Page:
There are now 13 production breweries in Louisiana, and more than half opened in the last two years. In light of that growth, several of the newer brewers shared lessons they learned when getting started.
Michael Naquin of 40 Arpent Brewing Co. (6809 N. Peters St, Arabi, 504-444-3972; www.40arpentbrewery.com) says, "Your first formula is your best. Don't go messing with it till you have brewed it at least four times."
He adds, "There will always be other breweries with more money and bigger equipment, but if you brew better beer than them on your three-barrel system, then guess what? There may be a place for you too."
Chafunkta Brewing Company's (21449 Marion Lane No. 2, Mandeville, 985 869-0716; www.chafunktabrew.com) Josh Erickson reflects: "I wish we would've started gypsy brewing on Lazy Magnolia's 60-barrel system sooner than we had versus trying to keep up with overwhelming demand on a 1.5-barrel system for two years."
Beau Raines, co-founder of Shreveport's Red River Brewing Co. (www.redriverbeer.com), says: "It's so much work. We really didn't have a clue what we were doing when we started; we thought we did, but we didn't. If we had the chance to do it all over again, it would have been better to invest more money on the front end. And packaging: The draft beer percentages are so small, you're really shooting yourself in the foot if you don't bottle or can."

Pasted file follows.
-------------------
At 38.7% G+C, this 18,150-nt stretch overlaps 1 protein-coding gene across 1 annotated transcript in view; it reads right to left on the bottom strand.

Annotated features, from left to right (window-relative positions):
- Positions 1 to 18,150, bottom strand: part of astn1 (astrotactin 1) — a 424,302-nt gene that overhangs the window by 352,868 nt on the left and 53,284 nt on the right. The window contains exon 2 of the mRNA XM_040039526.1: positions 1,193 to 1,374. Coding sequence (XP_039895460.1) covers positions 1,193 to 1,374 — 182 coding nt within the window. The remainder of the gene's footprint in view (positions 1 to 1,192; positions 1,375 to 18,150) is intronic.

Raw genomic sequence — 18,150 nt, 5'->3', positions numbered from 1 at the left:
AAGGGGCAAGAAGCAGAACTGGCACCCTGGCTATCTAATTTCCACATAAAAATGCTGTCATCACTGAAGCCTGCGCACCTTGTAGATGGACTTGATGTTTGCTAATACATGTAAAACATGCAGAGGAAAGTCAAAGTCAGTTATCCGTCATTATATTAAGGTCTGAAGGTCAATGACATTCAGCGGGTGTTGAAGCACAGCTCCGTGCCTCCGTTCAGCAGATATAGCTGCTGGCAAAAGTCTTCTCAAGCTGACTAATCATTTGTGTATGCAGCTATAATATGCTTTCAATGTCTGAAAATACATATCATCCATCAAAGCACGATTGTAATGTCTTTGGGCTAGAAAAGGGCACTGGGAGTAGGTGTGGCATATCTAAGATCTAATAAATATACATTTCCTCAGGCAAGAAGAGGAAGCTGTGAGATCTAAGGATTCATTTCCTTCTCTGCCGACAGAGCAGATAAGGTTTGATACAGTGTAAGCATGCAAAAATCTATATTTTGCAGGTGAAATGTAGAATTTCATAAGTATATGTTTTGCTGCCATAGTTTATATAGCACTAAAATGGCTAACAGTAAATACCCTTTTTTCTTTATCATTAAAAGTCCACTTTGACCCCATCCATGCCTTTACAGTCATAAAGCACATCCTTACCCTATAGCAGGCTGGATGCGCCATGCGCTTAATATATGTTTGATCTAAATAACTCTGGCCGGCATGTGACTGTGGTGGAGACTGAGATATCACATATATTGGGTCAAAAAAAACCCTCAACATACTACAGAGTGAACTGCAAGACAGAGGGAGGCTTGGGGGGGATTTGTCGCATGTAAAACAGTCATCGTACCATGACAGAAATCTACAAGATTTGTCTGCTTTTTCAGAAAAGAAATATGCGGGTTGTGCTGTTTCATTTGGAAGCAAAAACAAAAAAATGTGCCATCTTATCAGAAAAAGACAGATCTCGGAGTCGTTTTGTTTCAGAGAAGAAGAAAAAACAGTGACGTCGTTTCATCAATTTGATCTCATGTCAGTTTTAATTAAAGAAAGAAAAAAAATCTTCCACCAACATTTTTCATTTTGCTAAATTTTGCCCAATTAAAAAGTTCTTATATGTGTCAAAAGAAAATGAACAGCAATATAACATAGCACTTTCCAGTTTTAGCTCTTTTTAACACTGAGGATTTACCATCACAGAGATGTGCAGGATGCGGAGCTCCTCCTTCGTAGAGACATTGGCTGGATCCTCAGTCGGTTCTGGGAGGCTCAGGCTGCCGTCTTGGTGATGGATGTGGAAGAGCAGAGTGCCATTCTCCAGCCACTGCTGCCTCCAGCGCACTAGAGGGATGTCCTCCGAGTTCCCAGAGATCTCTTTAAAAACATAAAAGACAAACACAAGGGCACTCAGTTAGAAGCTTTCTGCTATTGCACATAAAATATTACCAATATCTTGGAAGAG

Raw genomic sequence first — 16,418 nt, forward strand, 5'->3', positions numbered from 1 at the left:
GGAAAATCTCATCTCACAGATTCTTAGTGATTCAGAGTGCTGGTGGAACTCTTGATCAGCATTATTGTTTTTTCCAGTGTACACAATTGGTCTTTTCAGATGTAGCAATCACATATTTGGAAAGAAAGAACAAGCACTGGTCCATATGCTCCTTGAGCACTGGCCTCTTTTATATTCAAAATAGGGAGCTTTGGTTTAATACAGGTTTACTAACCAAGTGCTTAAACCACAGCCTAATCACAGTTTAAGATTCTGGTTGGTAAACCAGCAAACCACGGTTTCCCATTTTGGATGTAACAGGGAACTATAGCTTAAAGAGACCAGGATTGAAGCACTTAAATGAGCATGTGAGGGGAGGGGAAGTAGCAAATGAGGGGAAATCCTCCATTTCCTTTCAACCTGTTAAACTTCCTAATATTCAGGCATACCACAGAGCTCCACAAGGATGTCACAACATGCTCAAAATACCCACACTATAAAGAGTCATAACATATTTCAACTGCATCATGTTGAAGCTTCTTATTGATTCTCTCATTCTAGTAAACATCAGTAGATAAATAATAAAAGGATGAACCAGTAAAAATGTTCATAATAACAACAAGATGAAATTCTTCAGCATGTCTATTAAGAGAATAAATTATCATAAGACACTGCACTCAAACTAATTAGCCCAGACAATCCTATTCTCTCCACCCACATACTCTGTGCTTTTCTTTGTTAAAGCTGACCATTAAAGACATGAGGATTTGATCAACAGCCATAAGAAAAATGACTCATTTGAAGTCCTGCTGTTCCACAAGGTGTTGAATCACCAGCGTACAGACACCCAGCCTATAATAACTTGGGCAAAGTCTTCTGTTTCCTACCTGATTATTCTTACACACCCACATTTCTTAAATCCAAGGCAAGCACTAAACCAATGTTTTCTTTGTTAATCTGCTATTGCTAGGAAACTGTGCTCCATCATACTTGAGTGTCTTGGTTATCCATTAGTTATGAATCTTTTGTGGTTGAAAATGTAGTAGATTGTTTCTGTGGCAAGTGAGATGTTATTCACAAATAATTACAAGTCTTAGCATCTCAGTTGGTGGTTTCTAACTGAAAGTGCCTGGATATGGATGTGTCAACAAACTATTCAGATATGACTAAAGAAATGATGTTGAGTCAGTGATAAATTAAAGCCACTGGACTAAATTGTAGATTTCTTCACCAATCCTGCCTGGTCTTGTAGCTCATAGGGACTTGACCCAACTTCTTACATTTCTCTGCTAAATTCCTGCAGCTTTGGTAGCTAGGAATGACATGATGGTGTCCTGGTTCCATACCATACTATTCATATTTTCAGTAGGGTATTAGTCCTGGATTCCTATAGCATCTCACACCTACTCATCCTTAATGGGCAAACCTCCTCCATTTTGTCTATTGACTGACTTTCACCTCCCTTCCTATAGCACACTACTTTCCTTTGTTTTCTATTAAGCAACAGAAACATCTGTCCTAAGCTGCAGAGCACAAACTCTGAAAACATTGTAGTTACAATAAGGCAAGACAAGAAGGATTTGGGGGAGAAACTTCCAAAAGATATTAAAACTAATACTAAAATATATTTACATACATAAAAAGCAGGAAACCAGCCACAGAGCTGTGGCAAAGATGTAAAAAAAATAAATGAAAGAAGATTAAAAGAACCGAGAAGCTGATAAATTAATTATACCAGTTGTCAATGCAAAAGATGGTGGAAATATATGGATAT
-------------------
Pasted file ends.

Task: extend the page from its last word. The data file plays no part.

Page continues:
According to Scott Wood of the Courtyard Brewery (1020 Erato St.; www.courtyardbrewing.com), "Everyone who said I couldn't do this was wrong. Trust in your vision."
He also advises, "Every mistake I've made was a necessary mistake. I needed to make them to learn how to brew better. If it doesn't happen now while I'm still learning, it'll happen eventually.
"At the end of the day: is the beer good? Are you enjoying life?" Wood asks. "If the answers to those are yes, it doesn't really matter about what equipment you have, how much money you have or how much sleep you get."